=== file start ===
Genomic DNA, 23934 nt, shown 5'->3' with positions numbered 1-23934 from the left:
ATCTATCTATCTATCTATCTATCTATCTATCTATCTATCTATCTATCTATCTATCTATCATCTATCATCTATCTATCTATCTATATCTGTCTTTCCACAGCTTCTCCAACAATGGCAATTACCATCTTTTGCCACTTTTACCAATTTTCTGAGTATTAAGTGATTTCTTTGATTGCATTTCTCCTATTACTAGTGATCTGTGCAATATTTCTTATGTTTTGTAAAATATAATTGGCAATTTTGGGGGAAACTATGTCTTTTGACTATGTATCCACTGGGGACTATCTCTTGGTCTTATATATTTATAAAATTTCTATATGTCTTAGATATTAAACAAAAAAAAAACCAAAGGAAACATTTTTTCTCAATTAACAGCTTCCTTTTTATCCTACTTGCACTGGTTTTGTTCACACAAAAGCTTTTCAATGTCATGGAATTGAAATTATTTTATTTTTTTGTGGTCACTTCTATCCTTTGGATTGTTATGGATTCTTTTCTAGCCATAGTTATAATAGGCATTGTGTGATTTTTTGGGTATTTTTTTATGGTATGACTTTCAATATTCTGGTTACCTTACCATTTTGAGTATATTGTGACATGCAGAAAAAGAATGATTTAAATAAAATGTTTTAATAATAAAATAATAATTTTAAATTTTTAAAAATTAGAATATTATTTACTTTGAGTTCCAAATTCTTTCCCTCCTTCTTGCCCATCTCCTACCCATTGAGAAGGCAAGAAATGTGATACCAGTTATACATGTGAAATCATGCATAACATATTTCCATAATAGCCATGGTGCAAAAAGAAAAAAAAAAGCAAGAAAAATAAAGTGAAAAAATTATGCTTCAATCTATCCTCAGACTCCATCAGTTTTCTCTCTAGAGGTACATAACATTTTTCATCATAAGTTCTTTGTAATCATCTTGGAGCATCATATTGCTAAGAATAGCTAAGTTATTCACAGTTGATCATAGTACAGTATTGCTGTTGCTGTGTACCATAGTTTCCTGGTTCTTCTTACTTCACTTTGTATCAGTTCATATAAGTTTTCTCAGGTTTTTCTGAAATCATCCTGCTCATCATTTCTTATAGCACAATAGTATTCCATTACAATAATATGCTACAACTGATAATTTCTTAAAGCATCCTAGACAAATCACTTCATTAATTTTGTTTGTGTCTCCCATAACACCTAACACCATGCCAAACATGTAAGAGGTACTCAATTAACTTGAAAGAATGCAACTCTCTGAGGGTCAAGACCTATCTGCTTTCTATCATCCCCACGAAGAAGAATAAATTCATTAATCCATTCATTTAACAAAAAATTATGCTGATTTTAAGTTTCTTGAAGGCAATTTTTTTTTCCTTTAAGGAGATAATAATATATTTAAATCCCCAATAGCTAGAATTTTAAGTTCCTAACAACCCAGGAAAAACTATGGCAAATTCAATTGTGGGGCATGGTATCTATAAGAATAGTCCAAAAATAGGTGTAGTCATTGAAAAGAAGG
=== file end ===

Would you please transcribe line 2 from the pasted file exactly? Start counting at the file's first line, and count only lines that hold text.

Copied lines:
ATCTATCTATCTATCTATCTATCTATCTATCTATCTATCTATCTATCTATCTATCTATCATCTATCATCTATCTATCTATCTATATCTGTCTTTCCACAGCTTCTCCAACAATGGCAATTACCATCTTTTGCCACTTTTACCAATTTTCTGAGTATTAAGTGATTTCTTTGATTGCATTTCTCCTATTACTAGTGATCTGTGCAATATTTCTTATGTTTTGTAAAATATAATTGGCAATTTTGGGGGAAACTATGTCTTTTGACTATGTATCCACTGGGGACTATCTCTTGGTCTTATATATTTATAAAATTTCTATATGTCTTAGATATTAAACAAAAAAAAAACCAAAGGAAACATTTTTTCTCAATTAACAGCTTCCTTTTTATCCTACTTGCACTGGTTTTGTTCACACAAAAGCTTTTCAATGTCATGGAATTGAAATTATTTTATTTTTTTGTGGTCACTTCTATCCTTTGGATTGTTATGGATTCTTTTCTAGCCATAGTTATAATAGGCATTGTGTGATTTTTTGGGTATTTTTTTATGGTATGACTTTCAATATTCTGGTTACCTTACCATTTTGAGTATATTGTGACATGCAGAAAAAGAATGATTTAAATAAAATGTTTTAATAATAAAATAATAATTTTAAATTTTTAAAAATTAGAATATTATTTACTTTGAGTTCCAAATTCTTTCCCTCCTTCTTGCCCATCTCCTACCCATTGAGAAGGCAAGAAATGTGATACCAGTTATACATGTGAAATCATGCATAACATATTTCCATAATAGCCATGGTGCAAAAAGAAAAAAAAAAGCAAGAAAAATAAAGTGAAAAAATTATGCTTCAATCTATCCTCAGACTCCATCAGTTTTCTCTCTAGAGGTACATAACATTTTTCATCATAAGTTCTTTGTAATCATCTTGGAGCATCATATTGCTAAGAATAGCTAAGTTATTCACAGTTGATCATAGTACAGTATTGCTGTTGCTGTGTACCATAGTTTCCTGGTTCTTCTTACTTCACTTTGTATCAGTTCATATAAGTTTTCTCAGGTTTTTCTGAAATCATCCTGCTCATCATTTCTTATAGCACAATAGTATTCCATTACAATAATATGCTACAACTGATAATTTCTTAAAGCATCCTAGACAAATCACTTCATTAATTTTGTTTGTGTCTCCCATAACACCTAACACCATGCCAAACATGTAAGAGGTACTCAATTAACTTGAAAGAATGCAACTCTCTGAGGGTCAAGACCTATCTGCTTTCTATCATCCCCACGAAGAAGAATAAATTCATTAATCCATTCATTTAACAAAAAATTATGCTGATTTTAAGTTTCTTGAAGGCAATTTTTTTTTCCTTTAAGGAGATAATAATATATTTAAATCCCCAATAGCTAGAATTTTAAGTTCCTAACAACCCAGGAAAAACTATGGCAAATTCAATTGTGGGGCATGGTATCTATAAGAATAGTCCAAAAATAGGTGTAGTCATTGAAAAGAAGG